In the end, it is vivid that this novel area of research may impact medicine in the very near future and by addressing the current challenges, incorporated microbiome-based diagnostic and therapeutic protocols into patient care starts to emerge.

Shayan Mohammad Moradi Headshot

Shayan is a caffeine-dependent Ph.D. Candidate at the Saha Cardiovascular Research Center, University of Kentucky. His research area is focused on vascular biology and lipid metabolism. He tweets @MoradiShayan, blogs at shayanmoradi.com and he is the Winner of World’s Best Husband Award (Category: nagging).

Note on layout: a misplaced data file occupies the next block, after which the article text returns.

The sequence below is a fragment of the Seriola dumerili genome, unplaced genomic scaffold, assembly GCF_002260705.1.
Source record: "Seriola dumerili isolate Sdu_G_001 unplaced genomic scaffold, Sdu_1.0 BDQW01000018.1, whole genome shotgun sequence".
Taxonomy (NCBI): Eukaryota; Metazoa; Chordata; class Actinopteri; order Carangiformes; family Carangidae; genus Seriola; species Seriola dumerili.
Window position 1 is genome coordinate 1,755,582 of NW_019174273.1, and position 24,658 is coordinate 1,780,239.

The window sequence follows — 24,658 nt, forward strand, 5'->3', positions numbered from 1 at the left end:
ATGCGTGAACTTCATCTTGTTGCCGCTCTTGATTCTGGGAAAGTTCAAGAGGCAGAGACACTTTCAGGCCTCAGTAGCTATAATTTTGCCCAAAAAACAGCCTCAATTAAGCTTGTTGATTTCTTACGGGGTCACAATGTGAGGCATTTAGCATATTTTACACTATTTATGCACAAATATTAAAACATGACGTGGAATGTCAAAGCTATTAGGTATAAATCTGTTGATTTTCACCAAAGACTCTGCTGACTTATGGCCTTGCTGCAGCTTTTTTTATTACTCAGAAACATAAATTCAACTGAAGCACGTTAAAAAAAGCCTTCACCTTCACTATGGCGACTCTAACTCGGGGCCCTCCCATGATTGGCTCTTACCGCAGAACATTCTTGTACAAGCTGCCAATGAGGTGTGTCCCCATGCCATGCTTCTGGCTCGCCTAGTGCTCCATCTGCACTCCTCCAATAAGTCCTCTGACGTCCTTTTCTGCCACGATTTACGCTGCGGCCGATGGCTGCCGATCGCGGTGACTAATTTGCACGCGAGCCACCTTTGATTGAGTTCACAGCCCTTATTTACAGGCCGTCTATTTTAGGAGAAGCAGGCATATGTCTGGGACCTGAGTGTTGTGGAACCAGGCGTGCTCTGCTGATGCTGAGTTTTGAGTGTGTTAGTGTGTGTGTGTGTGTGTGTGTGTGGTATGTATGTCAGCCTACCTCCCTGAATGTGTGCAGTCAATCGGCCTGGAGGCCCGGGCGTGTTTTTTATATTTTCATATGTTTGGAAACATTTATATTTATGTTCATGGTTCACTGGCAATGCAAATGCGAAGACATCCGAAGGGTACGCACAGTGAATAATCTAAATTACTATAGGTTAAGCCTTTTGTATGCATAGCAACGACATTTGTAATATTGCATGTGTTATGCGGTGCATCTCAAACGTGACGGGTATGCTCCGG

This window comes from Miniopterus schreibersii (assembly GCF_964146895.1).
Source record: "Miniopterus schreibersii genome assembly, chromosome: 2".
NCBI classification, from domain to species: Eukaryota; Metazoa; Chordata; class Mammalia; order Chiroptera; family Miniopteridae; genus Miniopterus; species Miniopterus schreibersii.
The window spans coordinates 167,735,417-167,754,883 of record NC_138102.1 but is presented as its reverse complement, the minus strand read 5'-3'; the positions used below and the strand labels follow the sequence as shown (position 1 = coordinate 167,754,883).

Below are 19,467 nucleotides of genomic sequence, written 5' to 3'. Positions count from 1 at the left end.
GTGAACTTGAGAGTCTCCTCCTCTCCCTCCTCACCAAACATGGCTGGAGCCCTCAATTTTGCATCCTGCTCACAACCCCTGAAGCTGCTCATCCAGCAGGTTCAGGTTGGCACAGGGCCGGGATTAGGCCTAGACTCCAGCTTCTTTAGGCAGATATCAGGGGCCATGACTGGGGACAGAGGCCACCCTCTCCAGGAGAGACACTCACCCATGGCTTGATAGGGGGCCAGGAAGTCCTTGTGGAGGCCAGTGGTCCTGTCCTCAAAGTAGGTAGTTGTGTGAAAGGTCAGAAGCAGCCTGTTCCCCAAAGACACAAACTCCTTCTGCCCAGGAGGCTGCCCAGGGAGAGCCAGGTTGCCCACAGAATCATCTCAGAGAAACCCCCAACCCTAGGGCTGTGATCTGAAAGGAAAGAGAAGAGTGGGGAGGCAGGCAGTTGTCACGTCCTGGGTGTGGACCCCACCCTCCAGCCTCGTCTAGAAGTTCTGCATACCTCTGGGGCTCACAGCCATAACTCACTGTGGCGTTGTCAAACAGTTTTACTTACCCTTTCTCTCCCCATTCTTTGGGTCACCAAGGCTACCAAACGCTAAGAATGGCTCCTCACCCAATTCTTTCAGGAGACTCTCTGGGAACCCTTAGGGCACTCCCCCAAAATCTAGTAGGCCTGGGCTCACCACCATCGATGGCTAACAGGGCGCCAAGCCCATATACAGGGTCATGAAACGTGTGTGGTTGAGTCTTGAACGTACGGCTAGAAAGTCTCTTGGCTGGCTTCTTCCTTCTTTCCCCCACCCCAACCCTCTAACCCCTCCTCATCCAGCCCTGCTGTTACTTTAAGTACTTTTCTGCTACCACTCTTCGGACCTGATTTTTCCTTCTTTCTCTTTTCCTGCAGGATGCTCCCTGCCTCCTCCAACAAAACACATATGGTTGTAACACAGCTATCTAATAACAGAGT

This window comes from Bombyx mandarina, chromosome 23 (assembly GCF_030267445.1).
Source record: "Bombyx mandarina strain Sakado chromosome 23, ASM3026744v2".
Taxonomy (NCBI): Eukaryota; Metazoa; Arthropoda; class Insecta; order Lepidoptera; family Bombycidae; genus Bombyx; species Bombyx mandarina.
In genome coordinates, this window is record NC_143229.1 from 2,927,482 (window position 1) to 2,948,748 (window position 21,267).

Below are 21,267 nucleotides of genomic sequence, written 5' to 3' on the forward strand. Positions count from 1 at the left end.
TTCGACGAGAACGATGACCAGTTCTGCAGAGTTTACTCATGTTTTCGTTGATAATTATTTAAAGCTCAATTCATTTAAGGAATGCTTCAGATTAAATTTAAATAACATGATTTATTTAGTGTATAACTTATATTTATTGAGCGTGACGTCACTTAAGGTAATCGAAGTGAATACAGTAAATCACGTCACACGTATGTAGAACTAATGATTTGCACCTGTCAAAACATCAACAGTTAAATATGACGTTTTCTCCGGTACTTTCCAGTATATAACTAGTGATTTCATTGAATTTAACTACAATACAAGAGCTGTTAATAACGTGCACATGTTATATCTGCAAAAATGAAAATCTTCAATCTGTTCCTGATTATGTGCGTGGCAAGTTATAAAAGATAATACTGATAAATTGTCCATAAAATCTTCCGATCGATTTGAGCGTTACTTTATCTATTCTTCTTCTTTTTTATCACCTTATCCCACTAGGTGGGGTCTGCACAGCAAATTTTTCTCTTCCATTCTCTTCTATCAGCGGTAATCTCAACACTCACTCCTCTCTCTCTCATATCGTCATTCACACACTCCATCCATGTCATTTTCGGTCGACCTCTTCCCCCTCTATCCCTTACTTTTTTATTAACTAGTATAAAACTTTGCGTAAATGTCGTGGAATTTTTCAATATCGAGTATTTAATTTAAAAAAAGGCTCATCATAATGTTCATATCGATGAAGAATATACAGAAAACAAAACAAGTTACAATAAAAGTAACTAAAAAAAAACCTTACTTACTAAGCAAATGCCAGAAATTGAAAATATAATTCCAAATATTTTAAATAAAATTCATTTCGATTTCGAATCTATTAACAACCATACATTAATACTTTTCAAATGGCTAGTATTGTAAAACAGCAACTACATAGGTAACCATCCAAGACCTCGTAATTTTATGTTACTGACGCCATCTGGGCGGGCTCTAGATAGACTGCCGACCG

Lipopolysaccharide, TLR4 and Obesity: How They Relate

In my previous blog posts, I started to discuss the importance of toll-like receptor 4 (TLR4) and how it contributes to aortic aneurysms and how microbiota-derived lipopolysaccharide (LPS) can activate the whole signaling pathway. In today’s post, I thought to discuss the TLR4 pathway, in far more details and how it contributes to obesity and metabolic disturbances.